Is Sri Lanka fatigue setting in?

Geneva HRC meeting ends on a flat note


By Kumar David

There was anticipation, and on the side of the government trepidation, that the Human Rights Council gathering in Geneva in mid-September would produce some fireworks. The outcome so far has been tame (writing on 20 September) though not without moments of theatre – for example HRC Commissioner Navi Pillay’s opening remarks that, "For three decades, not only has that country (Sri Lanka) suffered the brutal effects of terrorist acts, but the response of successive governments over the years has undermined independent institutions, human rights and the rule of law". However, the event that will have longer term significance is UNSG Ban Ki Moon forwarding the Darusman Report to the HR Commission, which means that every country on the Council is now formally in possession of the report. Of course the report is widely available on the Web and probably sits on the desk of the foreign service of every country, but Ban’s action has formalised the matter. This could facilitate the intentions of those interested in bringing it to the Security Council, the General Assembly, or a war crimes investigation, at a later date.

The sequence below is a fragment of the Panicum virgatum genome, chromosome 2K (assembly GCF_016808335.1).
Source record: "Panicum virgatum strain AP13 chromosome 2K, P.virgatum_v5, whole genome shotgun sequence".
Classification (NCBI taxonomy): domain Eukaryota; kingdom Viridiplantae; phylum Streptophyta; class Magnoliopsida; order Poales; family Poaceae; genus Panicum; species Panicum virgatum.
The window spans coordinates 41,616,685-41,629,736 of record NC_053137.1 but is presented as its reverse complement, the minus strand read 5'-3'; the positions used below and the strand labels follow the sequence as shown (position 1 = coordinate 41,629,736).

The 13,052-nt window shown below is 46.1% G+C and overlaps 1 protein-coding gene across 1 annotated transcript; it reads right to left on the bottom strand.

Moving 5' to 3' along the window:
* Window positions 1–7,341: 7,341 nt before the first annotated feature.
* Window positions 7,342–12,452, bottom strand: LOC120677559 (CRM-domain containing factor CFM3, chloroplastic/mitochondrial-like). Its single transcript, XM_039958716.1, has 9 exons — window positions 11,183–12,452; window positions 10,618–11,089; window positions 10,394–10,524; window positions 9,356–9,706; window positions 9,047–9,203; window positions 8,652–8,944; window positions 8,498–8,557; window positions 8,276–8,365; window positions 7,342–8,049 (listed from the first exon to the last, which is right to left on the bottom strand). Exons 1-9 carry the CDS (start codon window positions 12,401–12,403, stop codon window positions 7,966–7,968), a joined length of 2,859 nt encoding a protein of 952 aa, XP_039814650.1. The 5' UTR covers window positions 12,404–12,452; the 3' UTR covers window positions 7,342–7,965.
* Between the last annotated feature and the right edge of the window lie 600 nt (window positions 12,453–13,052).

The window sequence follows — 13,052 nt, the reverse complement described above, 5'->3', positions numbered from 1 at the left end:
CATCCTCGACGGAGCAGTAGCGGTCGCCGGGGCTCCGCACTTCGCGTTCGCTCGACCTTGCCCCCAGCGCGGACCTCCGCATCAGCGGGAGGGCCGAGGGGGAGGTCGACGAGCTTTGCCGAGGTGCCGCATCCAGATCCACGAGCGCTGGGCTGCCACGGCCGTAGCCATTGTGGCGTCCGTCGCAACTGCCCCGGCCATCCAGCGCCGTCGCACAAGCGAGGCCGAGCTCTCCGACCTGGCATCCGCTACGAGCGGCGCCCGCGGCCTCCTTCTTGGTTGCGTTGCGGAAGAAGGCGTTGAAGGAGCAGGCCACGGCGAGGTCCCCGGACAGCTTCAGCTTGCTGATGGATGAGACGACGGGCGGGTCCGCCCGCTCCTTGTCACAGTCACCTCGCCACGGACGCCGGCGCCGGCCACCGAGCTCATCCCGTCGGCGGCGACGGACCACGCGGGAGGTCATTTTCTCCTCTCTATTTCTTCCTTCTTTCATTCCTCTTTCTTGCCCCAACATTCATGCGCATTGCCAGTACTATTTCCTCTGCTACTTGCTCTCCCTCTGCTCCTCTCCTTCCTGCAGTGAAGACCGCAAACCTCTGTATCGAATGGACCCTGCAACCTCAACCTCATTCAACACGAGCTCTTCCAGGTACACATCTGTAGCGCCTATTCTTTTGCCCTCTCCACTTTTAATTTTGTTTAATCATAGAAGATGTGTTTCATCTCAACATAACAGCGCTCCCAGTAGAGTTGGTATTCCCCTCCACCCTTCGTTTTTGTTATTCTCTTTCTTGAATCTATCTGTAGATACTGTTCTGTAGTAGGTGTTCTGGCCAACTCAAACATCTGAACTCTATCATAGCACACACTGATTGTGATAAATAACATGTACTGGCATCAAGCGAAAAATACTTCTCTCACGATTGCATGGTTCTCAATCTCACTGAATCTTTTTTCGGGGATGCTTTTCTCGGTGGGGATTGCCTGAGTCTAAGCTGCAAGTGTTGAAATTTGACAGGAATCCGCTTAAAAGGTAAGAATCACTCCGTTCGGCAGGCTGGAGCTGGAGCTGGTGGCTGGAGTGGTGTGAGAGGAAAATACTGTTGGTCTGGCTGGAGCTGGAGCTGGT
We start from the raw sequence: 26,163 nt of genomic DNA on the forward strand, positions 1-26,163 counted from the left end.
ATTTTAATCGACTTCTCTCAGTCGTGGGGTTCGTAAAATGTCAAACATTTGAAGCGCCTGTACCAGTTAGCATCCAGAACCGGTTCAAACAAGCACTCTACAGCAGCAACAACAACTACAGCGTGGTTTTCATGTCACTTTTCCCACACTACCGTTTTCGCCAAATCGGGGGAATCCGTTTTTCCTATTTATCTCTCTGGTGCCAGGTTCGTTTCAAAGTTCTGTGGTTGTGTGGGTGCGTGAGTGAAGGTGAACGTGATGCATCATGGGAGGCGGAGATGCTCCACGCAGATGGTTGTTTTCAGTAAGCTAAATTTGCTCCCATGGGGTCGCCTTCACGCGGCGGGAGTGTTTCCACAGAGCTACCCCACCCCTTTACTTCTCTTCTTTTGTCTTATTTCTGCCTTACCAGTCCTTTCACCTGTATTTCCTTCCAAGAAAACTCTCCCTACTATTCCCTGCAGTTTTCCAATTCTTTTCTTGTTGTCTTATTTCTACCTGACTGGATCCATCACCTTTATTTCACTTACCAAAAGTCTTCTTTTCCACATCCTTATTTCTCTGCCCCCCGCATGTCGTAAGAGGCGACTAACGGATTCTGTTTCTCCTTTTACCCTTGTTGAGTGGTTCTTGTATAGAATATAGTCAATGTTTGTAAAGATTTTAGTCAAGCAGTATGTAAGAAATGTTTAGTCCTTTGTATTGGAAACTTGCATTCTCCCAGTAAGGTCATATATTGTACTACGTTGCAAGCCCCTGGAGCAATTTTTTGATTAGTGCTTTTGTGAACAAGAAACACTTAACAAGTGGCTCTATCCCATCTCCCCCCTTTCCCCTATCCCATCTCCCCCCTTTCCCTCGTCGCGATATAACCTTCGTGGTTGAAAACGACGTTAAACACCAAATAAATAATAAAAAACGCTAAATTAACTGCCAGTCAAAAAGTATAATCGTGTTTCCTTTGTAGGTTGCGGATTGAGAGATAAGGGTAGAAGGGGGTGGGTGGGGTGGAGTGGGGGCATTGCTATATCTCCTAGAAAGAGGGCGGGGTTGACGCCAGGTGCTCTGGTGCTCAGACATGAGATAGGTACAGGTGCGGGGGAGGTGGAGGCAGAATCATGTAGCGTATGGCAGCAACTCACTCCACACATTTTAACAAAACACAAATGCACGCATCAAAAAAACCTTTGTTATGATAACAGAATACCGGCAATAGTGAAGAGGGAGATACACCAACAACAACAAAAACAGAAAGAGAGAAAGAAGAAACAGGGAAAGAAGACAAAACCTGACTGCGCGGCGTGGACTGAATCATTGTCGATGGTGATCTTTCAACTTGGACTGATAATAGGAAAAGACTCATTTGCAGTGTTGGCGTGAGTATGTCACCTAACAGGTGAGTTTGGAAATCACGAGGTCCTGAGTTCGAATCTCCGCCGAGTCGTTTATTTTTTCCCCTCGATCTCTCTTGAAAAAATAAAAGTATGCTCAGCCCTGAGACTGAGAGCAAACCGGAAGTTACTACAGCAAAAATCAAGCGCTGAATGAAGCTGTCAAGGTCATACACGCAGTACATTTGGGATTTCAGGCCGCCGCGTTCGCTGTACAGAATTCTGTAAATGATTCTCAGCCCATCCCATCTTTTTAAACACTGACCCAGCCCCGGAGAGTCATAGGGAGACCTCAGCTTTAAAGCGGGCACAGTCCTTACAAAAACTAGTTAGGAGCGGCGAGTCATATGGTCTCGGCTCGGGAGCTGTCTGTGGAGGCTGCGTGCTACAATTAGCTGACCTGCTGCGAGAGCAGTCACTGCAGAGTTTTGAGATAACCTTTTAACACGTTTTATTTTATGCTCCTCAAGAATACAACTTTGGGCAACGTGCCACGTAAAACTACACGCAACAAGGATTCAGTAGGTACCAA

Still, these are relatively small eruptions compared to the feared mighty explosion that did not happen, at least not yet. A resolution condemning GoSL or a move to call for an international inquiry has not materialised. Perhaps those who may have wished to make these moves thought that there would be too much opposition or too many abstentions, or more likely, they, yet again, bought GoSL’s plea that it needs more time and is doing all it can. It is not surprising that Rajapaksa habitually trots out different adaptations of the same two tactics, interminable stalling or bait and switch; but what is surprising is that old hands at the game, such as the likes of Robert Blake and the mandarins in Delhi are daft enough to buy it again and again for the umpteenth time.

This brings me to the title of this article, maybe they are not fools. Maybe they see through the two-timing clearly enough, but they are suffering from Sri Lanka fatigue, in the case of Washington, or have been caught with their pants so low down that they cannot own-up as correspondents in the court of international human rights morality – I am referring to the Indian Government. The Chinese have consistently lived on a different planet so none of this has anything to do with them. Dealing with Beijing in the domain of human rights, whether at home or abroad, calls for a more plain-spoken approach, but not today.